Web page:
Blog Archives

An Online Problem Solving Course for Young Kids

logo for young mooc math class

We’ve mentioned the work of James Tanton, Maria Droujkova, and Yelena McManaman before, and now they have teamed up to offer a one month long online math problem solving course. mpsMOOC13: Problem Solving for the Young, the Very Young, and the Young at Heart revolves around a small set of accessible nonstandard math problems that kids and parents solve together. The solutions and discussions are recorded and reported on the course website resulting in a community-generated math education research project.

The course has already started, but you can still do all of the problems and follow the discussions. If you’re homeschooling this course will be especially useful, and you should stay tuned for similar future courses from this team.

K-12 Science and Engineering Workshops at MIT

Edgerton outreach logo

One problem that online learning, with all of its obvious advantages, cannot currently solve is how to bring hands-on learning to students. Luckily, quite a few colleges and universities offer out of school STEM programs that complement videos and textbooks, and MIT is no exception. If you’re anywhere near the Greater Boston area you can schedule a free group workshop at the Edgerton Center at MIT, which runs a variety of science and engineering programs for kids of all ages. The activities, which are run by MIT undergraduate and graduate students, include working with electrical circuitry and exploring chemical reactions. For those who want more time to learn and build, longer summer programs are available, but you need to sign up early as they are quite popular. Below is a video that captures some of the spirit of the Edgerton Center.

Google Science Fair 2013: Pre-College Research Recognized

Google Science Fair

Winning science competitions is clearly not a requirement for future successful scientific careers, and the winners of these competitions are not necessarily geniuses, although they are definitely bright. That said, an event like the Google Science Fair can be a good motivator for students. This annual event lets students from all over the world submit their research projects online, which are then evaluated by a panel of experts that includes Nobel laureates. The winners receive various awards and there are several age categories with their own prizes, but of course the future opportunities that come with winning are the greatest reward. Perhaps, the most important lesson from such a competition is that learning should not be limited by school textbooks and that sufficiently motivated students can go far if they follow their intellectual curiosity. If you have a science fair project ready you still have a week to submit it. Even if you don’t take part this year, following the work of the winners is an educational experience in itself. Good luck!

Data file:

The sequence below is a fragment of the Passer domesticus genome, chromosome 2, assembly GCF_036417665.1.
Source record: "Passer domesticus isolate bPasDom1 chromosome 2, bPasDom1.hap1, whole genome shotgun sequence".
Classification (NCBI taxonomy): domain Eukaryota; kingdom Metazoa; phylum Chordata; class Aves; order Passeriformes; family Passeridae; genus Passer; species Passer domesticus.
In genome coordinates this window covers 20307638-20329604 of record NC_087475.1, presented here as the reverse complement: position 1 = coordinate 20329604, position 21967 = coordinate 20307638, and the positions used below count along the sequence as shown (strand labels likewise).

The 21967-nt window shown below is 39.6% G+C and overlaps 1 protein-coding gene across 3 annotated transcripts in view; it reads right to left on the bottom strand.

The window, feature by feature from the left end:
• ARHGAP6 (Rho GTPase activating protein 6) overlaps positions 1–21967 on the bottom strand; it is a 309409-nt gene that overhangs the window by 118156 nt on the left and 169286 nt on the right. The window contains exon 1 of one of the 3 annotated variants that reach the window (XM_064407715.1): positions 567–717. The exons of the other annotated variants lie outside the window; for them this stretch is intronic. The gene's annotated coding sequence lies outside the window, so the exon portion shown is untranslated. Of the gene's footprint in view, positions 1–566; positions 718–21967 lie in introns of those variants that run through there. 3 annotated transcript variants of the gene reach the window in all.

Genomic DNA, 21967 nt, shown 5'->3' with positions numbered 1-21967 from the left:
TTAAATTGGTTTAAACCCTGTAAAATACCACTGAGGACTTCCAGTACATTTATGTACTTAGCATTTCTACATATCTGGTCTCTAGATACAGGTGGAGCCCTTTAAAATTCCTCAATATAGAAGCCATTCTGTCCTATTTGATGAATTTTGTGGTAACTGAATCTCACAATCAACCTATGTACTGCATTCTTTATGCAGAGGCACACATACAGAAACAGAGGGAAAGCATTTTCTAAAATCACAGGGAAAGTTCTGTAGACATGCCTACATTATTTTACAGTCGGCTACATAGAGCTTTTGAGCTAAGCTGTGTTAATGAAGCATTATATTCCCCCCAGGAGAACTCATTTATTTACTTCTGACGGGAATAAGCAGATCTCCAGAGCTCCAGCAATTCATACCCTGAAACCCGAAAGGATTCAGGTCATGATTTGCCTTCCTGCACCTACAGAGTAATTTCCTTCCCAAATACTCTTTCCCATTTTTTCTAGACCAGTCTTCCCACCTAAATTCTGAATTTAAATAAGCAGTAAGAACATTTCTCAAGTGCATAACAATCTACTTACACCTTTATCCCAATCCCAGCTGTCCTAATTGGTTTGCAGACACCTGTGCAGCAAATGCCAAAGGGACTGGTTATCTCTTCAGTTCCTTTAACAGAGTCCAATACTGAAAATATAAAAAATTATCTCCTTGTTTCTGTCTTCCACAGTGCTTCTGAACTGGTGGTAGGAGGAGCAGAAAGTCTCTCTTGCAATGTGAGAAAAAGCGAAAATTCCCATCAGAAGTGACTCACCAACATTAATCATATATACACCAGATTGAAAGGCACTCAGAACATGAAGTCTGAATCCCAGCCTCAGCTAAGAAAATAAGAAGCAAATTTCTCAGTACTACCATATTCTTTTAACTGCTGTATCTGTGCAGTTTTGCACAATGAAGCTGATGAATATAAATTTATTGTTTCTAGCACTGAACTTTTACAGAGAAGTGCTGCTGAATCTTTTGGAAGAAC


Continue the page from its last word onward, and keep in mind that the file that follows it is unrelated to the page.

How to Start Your Own Math Circle or Enrichment Program

math circle session

Traditionally, math enrichment programs are run by professional mathematicians with an interest in education or by teachers with an interest in math competitions, but for most other people the idea of starting their own program seems like a daunting task. Fortunately, a few years ago, Sam Vandervelde and the Mathematical Sciences Research Institute put together Circle in a Box, a definitive guide on starting your own math enrichment program. It includes almost two hundred pages of advice on everything from the logistics of setting up an enrichment program to a fairly large set of suggested math topics and problems. There is even a section on how to apply for funding. Circle in a Box focuses primarily on setting up a math circle as opposed to any other type of enrichment program. Math circles are informal problem solving and discussion groups that were extremely popular for decades in Eastern Europe and which have played a crucial role in the development of several generations of mathematicians. Unlike school math clubs which usually focus on preparing students for specific math competitions, math circles are more flexible and their aim is to introduce a greater range of mathematical ideas (not simply problem solving tricks) and to explore even nontraditional topics in depth.

In our experience, the approach outlined in the book is similar to the one used by The Math Circle, one of the oldest math circles in the United States and by the Gentle Knowledge Math Circle, one of the first free out of school math enrichment programs. The author is the founder of the Stanford Math Circle and is well-known in the world of math outreach. If you’re a teacher, a parent, or simply a math enthusiast who is interested in starting your own program, this book along with Mathematical Circles (Russian Experience) will be an invaluable guide.